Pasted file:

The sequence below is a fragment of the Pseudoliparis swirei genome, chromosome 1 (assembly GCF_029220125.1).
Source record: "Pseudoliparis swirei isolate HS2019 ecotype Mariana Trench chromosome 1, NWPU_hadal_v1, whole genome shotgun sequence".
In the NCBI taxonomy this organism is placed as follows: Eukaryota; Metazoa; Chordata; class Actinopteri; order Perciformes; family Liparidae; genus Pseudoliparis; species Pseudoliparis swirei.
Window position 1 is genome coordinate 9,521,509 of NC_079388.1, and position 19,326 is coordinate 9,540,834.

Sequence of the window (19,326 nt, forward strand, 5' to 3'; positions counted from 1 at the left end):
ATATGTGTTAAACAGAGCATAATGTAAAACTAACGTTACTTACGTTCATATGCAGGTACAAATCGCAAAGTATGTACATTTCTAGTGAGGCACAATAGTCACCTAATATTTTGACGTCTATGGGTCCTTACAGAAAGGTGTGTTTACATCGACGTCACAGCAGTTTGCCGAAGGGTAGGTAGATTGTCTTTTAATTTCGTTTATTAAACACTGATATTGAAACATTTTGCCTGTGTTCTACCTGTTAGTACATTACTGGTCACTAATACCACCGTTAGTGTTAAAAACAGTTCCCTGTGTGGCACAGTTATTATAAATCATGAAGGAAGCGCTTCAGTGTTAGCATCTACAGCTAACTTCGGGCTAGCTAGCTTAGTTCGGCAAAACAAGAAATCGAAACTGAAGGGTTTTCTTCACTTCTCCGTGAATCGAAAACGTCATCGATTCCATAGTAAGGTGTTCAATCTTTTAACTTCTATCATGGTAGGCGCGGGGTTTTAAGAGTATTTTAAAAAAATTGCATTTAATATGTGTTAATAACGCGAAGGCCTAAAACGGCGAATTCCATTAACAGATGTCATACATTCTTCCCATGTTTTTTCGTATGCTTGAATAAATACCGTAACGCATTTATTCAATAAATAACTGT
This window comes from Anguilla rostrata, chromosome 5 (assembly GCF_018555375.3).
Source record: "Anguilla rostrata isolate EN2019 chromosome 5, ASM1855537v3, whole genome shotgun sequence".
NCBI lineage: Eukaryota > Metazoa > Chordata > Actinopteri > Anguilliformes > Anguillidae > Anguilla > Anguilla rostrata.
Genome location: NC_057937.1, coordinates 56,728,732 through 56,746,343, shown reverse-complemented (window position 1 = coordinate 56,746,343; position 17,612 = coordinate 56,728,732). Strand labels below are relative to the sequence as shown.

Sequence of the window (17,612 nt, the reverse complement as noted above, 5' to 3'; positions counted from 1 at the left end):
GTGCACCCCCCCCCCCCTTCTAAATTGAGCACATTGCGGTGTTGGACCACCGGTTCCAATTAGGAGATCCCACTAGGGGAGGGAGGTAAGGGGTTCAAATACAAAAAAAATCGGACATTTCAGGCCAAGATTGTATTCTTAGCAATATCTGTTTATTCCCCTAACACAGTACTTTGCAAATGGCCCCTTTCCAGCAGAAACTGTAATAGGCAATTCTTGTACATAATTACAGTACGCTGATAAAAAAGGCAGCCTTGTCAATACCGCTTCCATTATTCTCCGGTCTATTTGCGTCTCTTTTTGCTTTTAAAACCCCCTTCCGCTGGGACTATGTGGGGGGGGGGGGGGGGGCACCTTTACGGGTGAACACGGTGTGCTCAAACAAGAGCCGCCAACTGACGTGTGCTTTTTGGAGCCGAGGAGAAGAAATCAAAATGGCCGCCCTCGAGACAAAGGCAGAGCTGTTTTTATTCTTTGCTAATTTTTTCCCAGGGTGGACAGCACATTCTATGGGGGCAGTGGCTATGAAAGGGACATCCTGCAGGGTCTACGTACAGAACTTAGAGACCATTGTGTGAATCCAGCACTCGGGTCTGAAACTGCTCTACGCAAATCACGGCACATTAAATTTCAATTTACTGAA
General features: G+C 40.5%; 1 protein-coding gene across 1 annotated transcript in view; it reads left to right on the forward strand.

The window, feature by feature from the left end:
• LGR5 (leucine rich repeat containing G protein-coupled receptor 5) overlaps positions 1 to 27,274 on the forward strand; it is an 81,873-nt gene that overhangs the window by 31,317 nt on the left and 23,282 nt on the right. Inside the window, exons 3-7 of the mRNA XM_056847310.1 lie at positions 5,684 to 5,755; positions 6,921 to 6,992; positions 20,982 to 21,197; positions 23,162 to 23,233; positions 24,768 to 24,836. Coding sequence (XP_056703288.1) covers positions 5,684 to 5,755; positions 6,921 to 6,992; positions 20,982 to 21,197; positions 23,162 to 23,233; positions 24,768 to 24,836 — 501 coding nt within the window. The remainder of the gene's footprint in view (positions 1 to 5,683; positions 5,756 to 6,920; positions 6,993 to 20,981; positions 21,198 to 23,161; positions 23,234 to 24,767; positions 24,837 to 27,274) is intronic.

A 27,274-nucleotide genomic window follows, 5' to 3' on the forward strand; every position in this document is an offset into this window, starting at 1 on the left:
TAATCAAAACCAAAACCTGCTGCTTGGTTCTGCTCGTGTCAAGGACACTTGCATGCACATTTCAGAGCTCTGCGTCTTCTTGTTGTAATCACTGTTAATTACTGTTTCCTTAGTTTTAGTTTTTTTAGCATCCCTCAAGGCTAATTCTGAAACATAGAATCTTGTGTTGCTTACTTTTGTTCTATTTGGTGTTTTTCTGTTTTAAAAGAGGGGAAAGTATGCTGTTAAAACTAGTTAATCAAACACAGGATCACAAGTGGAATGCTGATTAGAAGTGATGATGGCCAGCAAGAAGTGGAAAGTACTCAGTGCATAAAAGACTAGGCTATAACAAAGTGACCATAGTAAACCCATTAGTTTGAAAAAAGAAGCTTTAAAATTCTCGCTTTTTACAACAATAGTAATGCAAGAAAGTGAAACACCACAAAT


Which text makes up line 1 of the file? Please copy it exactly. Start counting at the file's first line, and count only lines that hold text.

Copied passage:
The sequence below is a fragment of the Pseudoliparis swirei genome, chromosome 1 (assembly GCF_029220125.1).